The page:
Despite the senior Adams’ change of heart toward their son-in-law, Nabby seems to have remained supportive, never speaking ill of him, and disdaining those who did. Eventually Abigail took two of their daughters to live with them in Quincy, Massachusetts – to spare her daughter the additional expense.
Nabby Becomes Ill
In 1811, when she was only forty-four and living in the “frontier” of upstate New York, Nabby Adams Smith discovered a lump in her left breast, along with a general malaise. Doctors were summoned, but medical knowledge was still in its infancy, especially in remote locations. They recognized the cancerous tumor easily enough, but were at odds as to how to treat it. When she finally told her parents, they insisted she come to Boston for better treatment.
It was Dr. Benjamin Rush, one of the best known physicians in the country, and a close friend of John Adams, who insisted that Nabby undergo immediate surgery. She would not survive otherwise.
Very little actual and factual documentation exists regarding Nabby’s surgery, other than that it was done on the kitchen table of John and Abigail’s house. She was also fully clothed for modesty, required only to expose her left breast. One can only surmise the event from similar experiences and procedures of that time.
To wit. The likelihood was that every spare piece of linen or cloth was brought to make her “bed” comfortable, and to provide dressings. It is also probable that every candle they had was brought to provide the best possible lighting. There was no anesthesia. Nabby may have had strong whiskey forced down her throat, if anything at all. If she was fortunate, she might faint and be spared excruciating pain. There was no antisepsis. Doctors were casual in washing their hands and instruments; more likely a wipe-swipe on their aprons. When the breast was completely removed, the doctors noticed that the tumor appeared larger and more widespread than originally believed, but they had done their best. According to Jim Olson’s excellent article on Nabby Adams’ Mastectomy, it took longer to dress the wound than it did to remove the breast.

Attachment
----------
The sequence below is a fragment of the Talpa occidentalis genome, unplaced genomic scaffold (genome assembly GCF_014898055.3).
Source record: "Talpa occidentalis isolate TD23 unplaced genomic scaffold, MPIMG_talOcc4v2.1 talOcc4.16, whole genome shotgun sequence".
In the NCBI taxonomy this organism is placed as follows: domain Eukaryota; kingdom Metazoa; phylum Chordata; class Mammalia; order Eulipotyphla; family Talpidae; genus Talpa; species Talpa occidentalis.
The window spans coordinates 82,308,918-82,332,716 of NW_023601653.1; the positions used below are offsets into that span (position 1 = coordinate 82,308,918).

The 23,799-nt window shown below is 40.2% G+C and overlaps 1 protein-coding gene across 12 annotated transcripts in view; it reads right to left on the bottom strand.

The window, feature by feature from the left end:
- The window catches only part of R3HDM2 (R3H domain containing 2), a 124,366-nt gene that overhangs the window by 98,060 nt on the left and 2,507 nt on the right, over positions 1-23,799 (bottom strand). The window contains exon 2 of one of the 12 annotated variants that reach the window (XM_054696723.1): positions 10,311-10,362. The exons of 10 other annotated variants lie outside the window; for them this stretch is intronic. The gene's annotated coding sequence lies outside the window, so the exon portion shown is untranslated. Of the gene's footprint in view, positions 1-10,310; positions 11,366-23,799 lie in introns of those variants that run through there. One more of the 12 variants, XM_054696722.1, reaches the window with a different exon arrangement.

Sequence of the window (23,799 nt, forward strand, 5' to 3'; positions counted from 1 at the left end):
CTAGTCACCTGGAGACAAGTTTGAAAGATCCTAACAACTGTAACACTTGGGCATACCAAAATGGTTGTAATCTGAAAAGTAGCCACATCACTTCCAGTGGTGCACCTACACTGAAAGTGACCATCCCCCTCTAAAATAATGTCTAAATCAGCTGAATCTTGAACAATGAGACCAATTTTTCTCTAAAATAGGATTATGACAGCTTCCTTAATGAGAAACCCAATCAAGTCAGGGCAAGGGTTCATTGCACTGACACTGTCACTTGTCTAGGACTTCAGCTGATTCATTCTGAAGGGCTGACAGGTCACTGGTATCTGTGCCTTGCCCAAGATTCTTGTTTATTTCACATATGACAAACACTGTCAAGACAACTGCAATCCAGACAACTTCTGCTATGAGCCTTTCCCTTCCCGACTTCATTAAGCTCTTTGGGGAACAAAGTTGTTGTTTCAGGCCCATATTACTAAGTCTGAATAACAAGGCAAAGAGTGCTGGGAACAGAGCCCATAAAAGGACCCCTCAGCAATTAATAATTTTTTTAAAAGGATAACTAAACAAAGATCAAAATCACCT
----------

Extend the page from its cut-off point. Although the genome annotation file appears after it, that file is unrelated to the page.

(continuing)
Nabby’s recovery was long, mostly due to her weakened condition. She stayed in Quincy with her parents, and the family sustained themselves hoping that the operation had been successful. It was seven months before she was well enough to return to upstate New York.
But she was not cured. The cancer had metastasized even before her operation. Within weeks, Nabby’s brief remission-of-sorts had ended and she began experiencing assorted aches and pains, that at first were regarded as “rheumatism.” But it was not. It was the cancer returning with avengance. In spring 1813, she returned to Quincy once more “to die in her parents’ home.” It was her choice. When she arrived, after an excruciating trip, she was a shadow of her former self.
Nabby died on August 9, 1813, a few weeks after she arrived. And, just she had wished, with her family around her.
Gelles, Edith B. – Abigail and John: Portrait of a Marriage – William Morrow, 2009
Levin, Phyllis Lee – Abigail Adams – St. Martin’s Press, 1987